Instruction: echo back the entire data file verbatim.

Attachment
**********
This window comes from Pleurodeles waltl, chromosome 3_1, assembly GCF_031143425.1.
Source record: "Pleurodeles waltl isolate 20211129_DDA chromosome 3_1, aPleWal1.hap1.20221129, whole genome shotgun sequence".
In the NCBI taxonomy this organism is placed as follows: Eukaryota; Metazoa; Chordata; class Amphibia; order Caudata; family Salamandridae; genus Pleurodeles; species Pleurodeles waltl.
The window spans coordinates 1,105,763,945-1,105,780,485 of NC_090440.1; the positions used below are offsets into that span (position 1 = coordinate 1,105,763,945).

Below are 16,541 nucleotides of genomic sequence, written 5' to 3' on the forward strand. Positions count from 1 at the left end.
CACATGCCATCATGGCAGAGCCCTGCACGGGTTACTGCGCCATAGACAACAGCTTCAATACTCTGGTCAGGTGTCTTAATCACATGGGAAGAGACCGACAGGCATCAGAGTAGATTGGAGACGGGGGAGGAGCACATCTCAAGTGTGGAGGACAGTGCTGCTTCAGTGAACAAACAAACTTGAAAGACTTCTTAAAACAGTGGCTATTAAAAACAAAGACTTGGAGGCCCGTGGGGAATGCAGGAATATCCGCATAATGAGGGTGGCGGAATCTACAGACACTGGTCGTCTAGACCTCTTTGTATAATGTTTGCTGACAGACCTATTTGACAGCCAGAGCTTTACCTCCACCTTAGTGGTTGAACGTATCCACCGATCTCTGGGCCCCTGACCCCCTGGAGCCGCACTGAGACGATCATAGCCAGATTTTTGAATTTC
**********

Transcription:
This window comes from Pleurodeles waltl, chromosome 3_1, assembly GCF_031143425.1.
Source record: "Pleurodeles waltl isolate 20211129_DDA chromosome 3_1, aPleWal1.hap1.20221129, whole genome shotgun sequence".
In the NCBI taxonomy this organism is placed as follows: Eukaryota; Metazoa; Chordata; class Amphibia; order Caudata; family Salamandridae; genus Pleurodeles; species Pleurodeles waltl.
The window spans coordinates 1,105,763,945-1,105,780,485 of NC_090440.1; the positions used below are offsets into that span (position 1 = coordinate 1,105,763,945).

Below are 16,541 nucleotides of genomic sequence, written 5' to 3' on the forward strand. Positions count from 1 at the left end.
CACATGCCATCATGGCAGAGCCCTGCACGGGTTACTGCGCCATAGACAACAGCTTCAATACTCTGGTCAGGTGTCTTAATCACATGGGAAGAGACCGACAGGCATCAGAGTAGATTGGAGACGGGGGAGGAGCACATCTCAAGTGTGGAGGACAGTGCTGCTTCAGTGAACAAACAAACTTGAAAGACTTCTTAAAACAGTGGCTATTAAAAACAAAGACTTGGAGGCCCGTGGGGAATGCAGGAATATCCGCATAATGAGGGTGGCGGAATCTACAGACACTGGTCGTCTAGACCTCTTTGTATAATGTTTGCTGACAGACCTATTTGACAGCCAGAGCTTTACCTCCACCTTAGTGGTTGAACGTATCCACCGATCTCTGGGCCCCTGACCCCCTGGAGCCGCACTGAGACGATCATAGCCAGATTTTTGAATTTC